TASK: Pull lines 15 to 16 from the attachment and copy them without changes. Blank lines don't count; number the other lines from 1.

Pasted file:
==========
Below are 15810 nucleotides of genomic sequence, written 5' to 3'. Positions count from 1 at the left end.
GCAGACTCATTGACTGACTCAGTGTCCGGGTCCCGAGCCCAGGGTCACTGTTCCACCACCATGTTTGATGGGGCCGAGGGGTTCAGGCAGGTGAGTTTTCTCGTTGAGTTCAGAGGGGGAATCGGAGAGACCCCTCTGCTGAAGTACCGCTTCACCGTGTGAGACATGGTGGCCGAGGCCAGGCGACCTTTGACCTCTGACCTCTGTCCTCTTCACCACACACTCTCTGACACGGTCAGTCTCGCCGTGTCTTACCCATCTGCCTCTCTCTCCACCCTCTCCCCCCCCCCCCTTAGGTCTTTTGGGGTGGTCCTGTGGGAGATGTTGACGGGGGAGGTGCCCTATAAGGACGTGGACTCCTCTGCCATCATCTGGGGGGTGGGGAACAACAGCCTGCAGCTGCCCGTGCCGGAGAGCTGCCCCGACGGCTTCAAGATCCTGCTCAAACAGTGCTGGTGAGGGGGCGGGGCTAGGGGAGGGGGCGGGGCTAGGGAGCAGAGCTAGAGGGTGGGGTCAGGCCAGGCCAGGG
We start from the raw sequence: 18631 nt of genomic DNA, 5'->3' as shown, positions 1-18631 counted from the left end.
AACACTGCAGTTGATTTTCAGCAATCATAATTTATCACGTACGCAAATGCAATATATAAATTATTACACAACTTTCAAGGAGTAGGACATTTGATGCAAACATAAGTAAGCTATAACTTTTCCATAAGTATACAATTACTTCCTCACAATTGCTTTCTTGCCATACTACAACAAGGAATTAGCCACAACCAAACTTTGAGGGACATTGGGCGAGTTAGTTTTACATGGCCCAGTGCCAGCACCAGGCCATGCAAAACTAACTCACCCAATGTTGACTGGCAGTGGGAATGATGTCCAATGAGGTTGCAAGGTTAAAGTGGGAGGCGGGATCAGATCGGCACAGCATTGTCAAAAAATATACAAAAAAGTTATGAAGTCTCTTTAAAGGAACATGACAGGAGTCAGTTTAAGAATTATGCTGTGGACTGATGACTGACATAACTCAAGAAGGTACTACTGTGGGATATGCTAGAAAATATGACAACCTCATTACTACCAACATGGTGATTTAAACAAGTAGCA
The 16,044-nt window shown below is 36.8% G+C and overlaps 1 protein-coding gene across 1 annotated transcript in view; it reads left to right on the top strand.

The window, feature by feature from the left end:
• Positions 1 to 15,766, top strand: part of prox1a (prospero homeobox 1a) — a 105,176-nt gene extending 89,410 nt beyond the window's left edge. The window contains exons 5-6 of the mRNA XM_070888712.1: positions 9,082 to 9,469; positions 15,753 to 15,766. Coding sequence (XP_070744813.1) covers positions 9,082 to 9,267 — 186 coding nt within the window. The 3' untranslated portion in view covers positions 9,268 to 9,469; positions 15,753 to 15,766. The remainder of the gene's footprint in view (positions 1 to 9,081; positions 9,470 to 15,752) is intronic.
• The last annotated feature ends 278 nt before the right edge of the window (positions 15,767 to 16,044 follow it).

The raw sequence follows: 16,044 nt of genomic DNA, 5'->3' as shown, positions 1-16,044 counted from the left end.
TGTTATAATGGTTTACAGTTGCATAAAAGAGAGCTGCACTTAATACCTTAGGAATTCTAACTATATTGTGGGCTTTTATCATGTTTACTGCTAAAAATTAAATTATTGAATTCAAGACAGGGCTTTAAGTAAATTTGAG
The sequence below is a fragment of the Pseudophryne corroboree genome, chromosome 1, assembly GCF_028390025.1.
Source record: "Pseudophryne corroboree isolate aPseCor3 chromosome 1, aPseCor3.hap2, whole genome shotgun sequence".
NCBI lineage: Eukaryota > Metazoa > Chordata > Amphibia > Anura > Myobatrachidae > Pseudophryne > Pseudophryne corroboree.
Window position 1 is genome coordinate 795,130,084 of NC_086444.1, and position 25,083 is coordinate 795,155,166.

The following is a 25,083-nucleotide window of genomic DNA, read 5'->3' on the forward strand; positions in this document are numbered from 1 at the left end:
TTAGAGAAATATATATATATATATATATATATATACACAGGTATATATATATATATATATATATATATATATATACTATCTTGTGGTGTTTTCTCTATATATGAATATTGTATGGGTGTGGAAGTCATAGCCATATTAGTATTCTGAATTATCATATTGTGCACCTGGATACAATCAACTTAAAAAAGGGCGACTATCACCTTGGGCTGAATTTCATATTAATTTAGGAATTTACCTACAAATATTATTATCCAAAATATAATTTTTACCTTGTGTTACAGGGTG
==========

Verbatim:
The following is a 25,083-nucleotide window of genomic DNA, read 5'->3' on the forward strand; positions in this document are numbered from 1 at the left end:
TTAGAGAAATATATATATATATATATATATATATACACAGGTATATATATATATATATATATATATATATATATACTATCTTGTGGTGTTTTCTCTATATATGAATATTGTATGGGTGTGGAAGTCATAGCCATATTAGTATTCTGAATTATCATATTGTGCACCTGGATACAATCAACTTAAAAAAGGGCGACTATCACCTTGGGCTGAATTTCATATTAATTTAGGAATTTACCTACAAATATTATTATCCAAAATATAATTTTTACCTTGTGTTACAGGGTG